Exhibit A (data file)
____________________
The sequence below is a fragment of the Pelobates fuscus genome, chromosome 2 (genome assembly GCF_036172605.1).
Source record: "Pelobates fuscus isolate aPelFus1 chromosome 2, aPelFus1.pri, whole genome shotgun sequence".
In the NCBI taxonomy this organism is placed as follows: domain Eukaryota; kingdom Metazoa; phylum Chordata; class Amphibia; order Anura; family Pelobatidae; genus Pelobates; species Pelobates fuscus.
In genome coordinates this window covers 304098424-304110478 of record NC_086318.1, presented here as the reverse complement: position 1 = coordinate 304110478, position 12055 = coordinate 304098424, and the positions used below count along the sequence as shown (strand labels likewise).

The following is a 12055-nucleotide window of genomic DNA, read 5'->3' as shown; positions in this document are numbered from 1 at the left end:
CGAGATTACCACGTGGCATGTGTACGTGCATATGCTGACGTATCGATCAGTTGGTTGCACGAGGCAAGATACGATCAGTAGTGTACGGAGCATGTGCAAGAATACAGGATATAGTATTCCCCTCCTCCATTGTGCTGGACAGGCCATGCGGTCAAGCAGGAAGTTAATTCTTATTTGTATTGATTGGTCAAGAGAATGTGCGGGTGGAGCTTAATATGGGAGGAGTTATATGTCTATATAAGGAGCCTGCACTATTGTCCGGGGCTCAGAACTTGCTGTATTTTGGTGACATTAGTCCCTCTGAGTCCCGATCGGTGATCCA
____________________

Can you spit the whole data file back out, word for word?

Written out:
The sequence below is a fragment of the Pelobates fuscus genome, chromosome 2 (genome assembly GCF_036172605.1).
Source record: "Pelobates fuscus isolate aPelFus1 chromosome 2, aPelFus1.pri, whole genome shotgun sequence".
In the NCBI taxonomy this organism is placed as follows: domain Eukaryota; kingdom Metazoa; phylum Chordata; class Amphibia; order Anura; family Pelobatidae; genus Pelobates; species Pelobates fuscus.
In genome coordinates this window covers 304098424-304110478 of record NC_086318.1, presented here as the reverse complement: position 1 = coordinate 304110478, position 12055 = coordinate 304098424, and the positions used below count along the sequence as shown (strand labels likewise).

The following is a 12055-nucleotide window of genomic DNA, read 5'->3' as shown; positions in this document are numbered from 1 at the left end:
CGAGATTACCACGTGGCATGTGTACGTGCATATGCTGACGTATCGATCAGTTGGTTGCACGAGGCAAGATACGATCAGTAGTGTACGGAGCATGTGCAAGAATACAGGATATAGTATTCCCCTCCTCCATTGTGCTGGACAGGCCATGCGGTCAAGCAGGAAGTTAATTCTTATTTGTATTGATTGGTCAAGAGAATGTGCGGGTGGAGCTTAATATGGGAGGAGTTATATGTCTATATAAGGAGCCTGCACTATTGTCCGGGGCTCAGAACTTGCTGTATTTTGGTGACATTAGTCCCTCTGAGTCCCGATCGGTGATCCA